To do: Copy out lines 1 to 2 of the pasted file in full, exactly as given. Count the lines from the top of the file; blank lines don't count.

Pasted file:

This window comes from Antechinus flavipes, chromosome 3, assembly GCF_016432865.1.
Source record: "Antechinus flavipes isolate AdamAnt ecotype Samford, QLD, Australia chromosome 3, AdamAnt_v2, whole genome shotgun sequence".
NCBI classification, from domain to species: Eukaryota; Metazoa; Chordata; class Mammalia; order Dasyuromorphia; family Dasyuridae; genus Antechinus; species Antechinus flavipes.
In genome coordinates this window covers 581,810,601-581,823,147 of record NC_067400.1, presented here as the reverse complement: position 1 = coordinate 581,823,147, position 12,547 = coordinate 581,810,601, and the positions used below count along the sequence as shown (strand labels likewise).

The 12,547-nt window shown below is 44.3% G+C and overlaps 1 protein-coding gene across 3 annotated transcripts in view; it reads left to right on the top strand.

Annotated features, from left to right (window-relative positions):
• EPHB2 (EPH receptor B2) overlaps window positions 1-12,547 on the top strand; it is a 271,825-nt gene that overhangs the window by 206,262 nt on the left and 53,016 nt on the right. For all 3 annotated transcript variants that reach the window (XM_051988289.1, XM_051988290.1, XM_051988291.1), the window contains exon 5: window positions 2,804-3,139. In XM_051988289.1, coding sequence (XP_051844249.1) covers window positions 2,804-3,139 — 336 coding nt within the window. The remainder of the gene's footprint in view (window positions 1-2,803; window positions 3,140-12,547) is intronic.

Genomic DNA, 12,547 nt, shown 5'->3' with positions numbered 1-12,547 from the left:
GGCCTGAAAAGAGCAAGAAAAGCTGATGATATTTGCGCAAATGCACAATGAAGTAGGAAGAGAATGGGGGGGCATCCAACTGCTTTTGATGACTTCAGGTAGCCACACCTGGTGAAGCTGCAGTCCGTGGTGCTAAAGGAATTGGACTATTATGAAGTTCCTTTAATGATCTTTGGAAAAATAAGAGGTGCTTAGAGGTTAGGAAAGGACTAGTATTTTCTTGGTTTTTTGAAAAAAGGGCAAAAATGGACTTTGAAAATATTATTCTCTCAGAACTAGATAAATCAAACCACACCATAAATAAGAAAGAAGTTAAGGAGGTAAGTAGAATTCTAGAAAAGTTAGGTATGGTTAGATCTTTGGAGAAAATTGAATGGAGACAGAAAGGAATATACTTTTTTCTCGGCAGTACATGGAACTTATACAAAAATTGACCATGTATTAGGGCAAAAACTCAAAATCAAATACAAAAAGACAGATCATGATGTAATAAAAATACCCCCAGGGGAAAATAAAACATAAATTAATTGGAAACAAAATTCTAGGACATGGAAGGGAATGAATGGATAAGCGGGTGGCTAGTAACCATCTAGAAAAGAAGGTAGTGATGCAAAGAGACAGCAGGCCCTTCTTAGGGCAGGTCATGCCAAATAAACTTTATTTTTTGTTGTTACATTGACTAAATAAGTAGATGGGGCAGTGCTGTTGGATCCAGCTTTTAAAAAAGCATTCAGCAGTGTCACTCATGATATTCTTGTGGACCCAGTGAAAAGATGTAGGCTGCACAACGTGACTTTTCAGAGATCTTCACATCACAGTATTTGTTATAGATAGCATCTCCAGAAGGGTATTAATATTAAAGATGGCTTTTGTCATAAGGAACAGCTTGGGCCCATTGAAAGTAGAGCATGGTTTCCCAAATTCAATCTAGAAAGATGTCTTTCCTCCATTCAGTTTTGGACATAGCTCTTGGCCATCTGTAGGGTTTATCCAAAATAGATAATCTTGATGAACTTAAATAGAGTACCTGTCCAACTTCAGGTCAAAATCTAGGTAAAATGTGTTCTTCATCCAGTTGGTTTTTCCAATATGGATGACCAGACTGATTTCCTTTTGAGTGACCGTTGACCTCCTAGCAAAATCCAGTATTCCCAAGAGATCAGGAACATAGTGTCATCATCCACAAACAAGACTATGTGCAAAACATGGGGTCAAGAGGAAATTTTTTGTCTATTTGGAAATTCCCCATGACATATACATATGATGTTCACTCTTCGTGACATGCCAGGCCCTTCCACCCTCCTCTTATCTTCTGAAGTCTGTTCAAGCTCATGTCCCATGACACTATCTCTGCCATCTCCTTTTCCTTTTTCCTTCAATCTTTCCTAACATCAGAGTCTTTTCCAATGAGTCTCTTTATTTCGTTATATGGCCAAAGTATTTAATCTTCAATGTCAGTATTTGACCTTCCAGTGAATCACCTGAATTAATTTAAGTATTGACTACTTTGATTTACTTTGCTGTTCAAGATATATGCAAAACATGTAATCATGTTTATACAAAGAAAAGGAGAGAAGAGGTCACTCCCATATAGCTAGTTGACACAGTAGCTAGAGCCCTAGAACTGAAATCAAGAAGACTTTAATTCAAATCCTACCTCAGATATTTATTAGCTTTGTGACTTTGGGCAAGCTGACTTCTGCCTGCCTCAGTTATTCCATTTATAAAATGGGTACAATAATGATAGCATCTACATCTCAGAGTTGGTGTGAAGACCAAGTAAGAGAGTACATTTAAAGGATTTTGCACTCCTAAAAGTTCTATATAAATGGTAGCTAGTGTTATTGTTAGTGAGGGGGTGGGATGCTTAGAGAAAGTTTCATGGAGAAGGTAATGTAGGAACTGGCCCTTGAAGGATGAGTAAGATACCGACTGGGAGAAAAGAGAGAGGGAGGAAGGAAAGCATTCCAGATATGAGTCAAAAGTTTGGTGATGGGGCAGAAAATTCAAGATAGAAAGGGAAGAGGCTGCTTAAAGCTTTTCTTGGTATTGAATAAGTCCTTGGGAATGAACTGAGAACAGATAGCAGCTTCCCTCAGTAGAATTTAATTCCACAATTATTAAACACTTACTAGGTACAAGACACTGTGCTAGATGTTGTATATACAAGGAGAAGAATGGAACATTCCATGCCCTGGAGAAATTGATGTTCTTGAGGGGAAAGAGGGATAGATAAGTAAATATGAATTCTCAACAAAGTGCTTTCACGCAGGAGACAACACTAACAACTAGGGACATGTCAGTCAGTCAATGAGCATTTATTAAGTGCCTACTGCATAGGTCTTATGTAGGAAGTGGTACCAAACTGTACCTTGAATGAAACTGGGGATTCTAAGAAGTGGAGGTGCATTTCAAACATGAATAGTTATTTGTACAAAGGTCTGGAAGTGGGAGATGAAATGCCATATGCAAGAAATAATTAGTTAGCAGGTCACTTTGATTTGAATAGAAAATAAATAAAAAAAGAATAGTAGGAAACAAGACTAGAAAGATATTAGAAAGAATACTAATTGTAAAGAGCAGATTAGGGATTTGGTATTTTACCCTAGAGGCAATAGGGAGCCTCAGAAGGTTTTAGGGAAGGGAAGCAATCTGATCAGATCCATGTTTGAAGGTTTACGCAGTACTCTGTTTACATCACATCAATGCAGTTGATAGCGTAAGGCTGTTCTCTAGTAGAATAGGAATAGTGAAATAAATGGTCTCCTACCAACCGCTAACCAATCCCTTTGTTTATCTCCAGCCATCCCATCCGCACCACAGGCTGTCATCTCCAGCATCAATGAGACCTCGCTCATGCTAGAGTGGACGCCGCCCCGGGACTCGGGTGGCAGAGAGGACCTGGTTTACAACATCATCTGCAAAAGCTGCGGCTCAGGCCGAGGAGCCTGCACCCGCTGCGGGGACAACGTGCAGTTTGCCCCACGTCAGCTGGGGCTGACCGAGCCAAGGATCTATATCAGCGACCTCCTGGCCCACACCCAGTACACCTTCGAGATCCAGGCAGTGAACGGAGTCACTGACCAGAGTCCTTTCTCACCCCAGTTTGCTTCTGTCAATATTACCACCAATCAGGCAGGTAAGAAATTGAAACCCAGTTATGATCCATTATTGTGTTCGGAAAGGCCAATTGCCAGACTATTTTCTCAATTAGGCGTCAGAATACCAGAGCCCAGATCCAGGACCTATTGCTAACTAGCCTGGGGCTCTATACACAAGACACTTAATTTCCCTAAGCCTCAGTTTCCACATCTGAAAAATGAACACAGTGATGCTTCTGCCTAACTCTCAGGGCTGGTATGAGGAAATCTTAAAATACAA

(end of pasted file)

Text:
This window comes from Antechinus flavipes, chromosome 3, assembly GCF_016432865.1.
Source record: "Antechinus flavipes isolate AdamAnt ecotype Samford, QLD, Australia chromosome 3, AdamAnt_v2, whole genome shotgun sequence".